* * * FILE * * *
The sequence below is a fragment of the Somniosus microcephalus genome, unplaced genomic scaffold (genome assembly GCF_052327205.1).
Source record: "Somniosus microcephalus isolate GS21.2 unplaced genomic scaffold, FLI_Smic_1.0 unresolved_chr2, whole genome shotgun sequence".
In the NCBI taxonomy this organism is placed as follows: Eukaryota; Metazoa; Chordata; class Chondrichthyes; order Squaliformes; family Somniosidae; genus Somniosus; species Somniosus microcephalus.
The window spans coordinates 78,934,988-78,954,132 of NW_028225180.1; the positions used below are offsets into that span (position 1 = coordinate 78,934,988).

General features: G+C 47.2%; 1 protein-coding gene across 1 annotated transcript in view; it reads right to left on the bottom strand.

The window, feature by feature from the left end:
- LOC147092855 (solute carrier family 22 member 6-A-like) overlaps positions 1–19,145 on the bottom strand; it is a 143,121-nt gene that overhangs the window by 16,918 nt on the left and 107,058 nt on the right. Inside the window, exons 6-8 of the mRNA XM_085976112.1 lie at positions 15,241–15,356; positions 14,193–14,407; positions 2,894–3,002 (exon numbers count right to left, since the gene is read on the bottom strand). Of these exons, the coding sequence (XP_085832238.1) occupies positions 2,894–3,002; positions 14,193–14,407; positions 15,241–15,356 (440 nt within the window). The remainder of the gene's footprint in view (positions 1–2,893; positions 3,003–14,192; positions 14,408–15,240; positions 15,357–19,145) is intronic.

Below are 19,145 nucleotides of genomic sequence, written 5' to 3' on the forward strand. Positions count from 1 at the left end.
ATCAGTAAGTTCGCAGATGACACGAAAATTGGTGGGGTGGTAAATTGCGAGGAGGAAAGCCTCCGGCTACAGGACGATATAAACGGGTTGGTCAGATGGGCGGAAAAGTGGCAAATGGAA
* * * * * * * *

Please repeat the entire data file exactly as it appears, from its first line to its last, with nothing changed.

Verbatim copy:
The sequence below is a fragment of the Somniosus microcephalus genome, unplaced genomic scaffold (genome assembly GCF_052327205.1).
Source record: "Somniosus microcephalus isolate GS21.2 unplaced genomic scaffold, FLI_Smic_1.0 unresolved_chr2, whole genome shotgun sequence".
In the NCBI taxonomy this organism is placed as follows: Eukaryota; Metazoa; Chordata; class Chondrichthyes; order Squaliformes; family Somniosidae; genus Somniosus; species Somniosus microcephalus.
The window spans coordinates 78,934,988-78,954,132 of NW_028225180.1; the positions used below are offsets into that span (position 1 = coordinate 78,934,988).

General features: G+C 47.2%; 1 protein-coding gene across 1 annotated transcript in view; it reads right to left on the bottom strand.

The window, feature by feature from the left end:
- LOC147092855 (solute carrier family 22 member 6-A-like) overlaps positions 1–19,145 on the bottom strand; it is a 143,121-nt gene that overhangs the window by 16,918 nt on the left and 107,058 nt on the right. Inside the window, exons 6-8 of the mRNA XM_085976112.1 lie at positions 15,241–15,356; positions 14,193–14,407; positions 2,894–3,002 (exon numbers count right to left, since the gene is read on the bottom strand). Of these exons, the coding sequence (XP_085832238.1) occupies positions 2,894–3,002; positions 14,193–14,407; positions 15,241–15,356 (440 nt within the window). The remainder of the gene's footprint in view (positions 1–2,893; positions 3,003–14,192; positions 14,408–15,240; positions 15,357–19,145) is intronic.

Below are 19,145 nucleotides of genomic sequence, written 5' to 3' on the forward strand. Positions count from 1 at the left end.
ATCAGTAAGTTCGCAGATGACACGAAAATTGGTGGGGTGGTAAATTGCGAGGAGGAAAGCCTCCGGCTACAGGACGATATAAACGGGTTGGTCAGATGGGCGGAAAAGTGGCAAATGGAA